Lord Boyd considered there to be three aspects to the section 149 duty. First, the duty has to be fulfilled before a policy that might affect a particular class of protected persons is adopted and that “it is an essential preliminary to lawful decision making”. Second, the duty must be exercised in substance with rigour and an open mind and “is not a question of ticking boxes”. Finally, the section 149 duty placed on the local authority is of a continuing nature and due regard must be had during not only the evolution of a policy, but also through its implementation. Simply completing an EIA does not discharge the duty placed on the Local Authority.
In granting declarator, Lord Boyd noted that there was no properly minuted decision to close the Kyle Centre, only the meeting on 26 June 2019 which approved the budget for 2019-2020. This “effectively meant the closure of the Kyle Centre”, finding that “any member of the public…would be unable to ascertain that the IJB had taken such a decision.” Due to the failure to carry out an EIA on the effect of the closure of the Kyle Centre, it was found that the Council failed to carry out their duties under section 149 of the EA 2010.
It is not essential that an EIA be carried out: Lord Boyd accepted that a scoping exercise (as carried out by the Council) may have been sufficient had it not been carried out after the decision to close the Kyle Centre had been made. However, the scoping exercise had “all the hallmarks of a tick-box exercise” and did not discharge the duties under section 149 of the EA 2010.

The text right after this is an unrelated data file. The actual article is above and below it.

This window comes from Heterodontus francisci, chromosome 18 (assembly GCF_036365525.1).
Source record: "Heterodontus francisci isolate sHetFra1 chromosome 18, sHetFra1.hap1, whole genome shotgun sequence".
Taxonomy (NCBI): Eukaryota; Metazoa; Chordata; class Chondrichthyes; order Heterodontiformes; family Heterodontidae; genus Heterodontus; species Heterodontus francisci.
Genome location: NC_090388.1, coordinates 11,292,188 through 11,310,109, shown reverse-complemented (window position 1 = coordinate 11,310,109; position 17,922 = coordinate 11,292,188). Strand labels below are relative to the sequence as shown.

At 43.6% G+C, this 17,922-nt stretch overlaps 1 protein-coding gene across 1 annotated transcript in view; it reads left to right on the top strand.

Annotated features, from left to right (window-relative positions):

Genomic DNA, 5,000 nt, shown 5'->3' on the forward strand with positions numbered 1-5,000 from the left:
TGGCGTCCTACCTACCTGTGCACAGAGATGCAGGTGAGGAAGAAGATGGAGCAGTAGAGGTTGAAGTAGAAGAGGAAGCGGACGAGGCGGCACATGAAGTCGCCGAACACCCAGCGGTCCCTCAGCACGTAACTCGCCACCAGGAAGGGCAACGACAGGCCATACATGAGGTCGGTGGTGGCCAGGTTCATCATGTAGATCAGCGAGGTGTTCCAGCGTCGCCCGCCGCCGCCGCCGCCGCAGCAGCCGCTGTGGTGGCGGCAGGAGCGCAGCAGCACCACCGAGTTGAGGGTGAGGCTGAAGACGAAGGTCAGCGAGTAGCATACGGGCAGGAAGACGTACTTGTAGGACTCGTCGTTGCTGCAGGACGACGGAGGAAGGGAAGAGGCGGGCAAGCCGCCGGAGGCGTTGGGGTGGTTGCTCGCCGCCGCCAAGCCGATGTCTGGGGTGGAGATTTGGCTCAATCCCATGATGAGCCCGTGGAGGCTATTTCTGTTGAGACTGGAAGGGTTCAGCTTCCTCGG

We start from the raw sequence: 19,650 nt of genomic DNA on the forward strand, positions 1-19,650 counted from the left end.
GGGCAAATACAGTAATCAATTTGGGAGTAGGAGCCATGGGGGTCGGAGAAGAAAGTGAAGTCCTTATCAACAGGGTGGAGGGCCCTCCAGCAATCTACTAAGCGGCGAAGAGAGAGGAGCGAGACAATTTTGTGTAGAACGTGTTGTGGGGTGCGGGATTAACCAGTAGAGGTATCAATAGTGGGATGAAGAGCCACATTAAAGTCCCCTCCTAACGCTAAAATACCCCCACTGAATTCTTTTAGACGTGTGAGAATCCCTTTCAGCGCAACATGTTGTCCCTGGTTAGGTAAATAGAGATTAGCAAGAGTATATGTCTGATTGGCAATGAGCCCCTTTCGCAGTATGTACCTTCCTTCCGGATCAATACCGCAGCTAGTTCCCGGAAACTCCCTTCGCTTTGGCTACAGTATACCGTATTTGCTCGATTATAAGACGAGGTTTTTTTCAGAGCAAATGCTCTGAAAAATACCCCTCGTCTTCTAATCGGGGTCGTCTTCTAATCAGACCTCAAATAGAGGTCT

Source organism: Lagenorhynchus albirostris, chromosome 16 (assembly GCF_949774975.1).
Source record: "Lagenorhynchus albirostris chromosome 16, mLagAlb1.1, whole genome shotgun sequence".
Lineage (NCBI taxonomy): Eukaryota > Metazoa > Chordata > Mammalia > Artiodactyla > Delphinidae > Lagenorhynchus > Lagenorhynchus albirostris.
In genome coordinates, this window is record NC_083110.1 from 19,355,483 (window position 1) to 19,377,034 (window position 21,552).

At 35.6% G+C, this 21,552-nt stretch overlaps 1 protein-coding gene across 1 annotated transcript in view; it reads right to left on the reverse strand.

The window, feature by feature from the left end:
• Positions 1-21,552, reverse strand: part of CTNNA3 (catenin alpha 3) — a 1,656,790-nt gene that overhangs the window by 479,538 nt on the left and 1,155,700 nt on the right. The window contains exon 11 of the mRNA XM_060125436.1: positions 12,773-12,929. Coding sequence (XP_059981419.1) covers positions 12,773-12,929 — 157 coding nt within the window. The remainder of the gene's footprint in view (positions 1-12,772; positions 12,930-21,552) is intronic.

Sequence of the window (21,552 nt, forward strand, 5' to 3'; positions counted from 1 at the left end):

Failure to consult
A duty of consultation exists at common law where there is a legitimate expectation to be consulted. In this instance, Lord Boyd was satisfied that the Petitioner had a legitimate expectation of consultation on the proposal to close the Kyle Centre as “his son had attended the Centre every day for 13 years. It was an integral part of his life. He and his parents relied on it”. The IJB’s decision making process on this matter was held to be ”fundamentally flawed” due to its failure to consult with persons who had a legitimate expectation of such consultation.
Lord Boyd reduced the Council’s decision to close the Kyle Centre. He also granted a declarator that the Council had acted unlawfully in reaching the decision to close the Kyle Centre in respect that the Council failed:
- in its duty to have regard to the need to advance equality between persons who share a relevant protected characteristic, namely a disability and persons who do not share that characteristic in terms of section 149 of the EA 2010 and;
- to consult with the Petitioner and other users, carers and guardians of users of the Kyle Centre who had a legitimate expectation to be consulted.
Co-authored by Nicholas Carroll.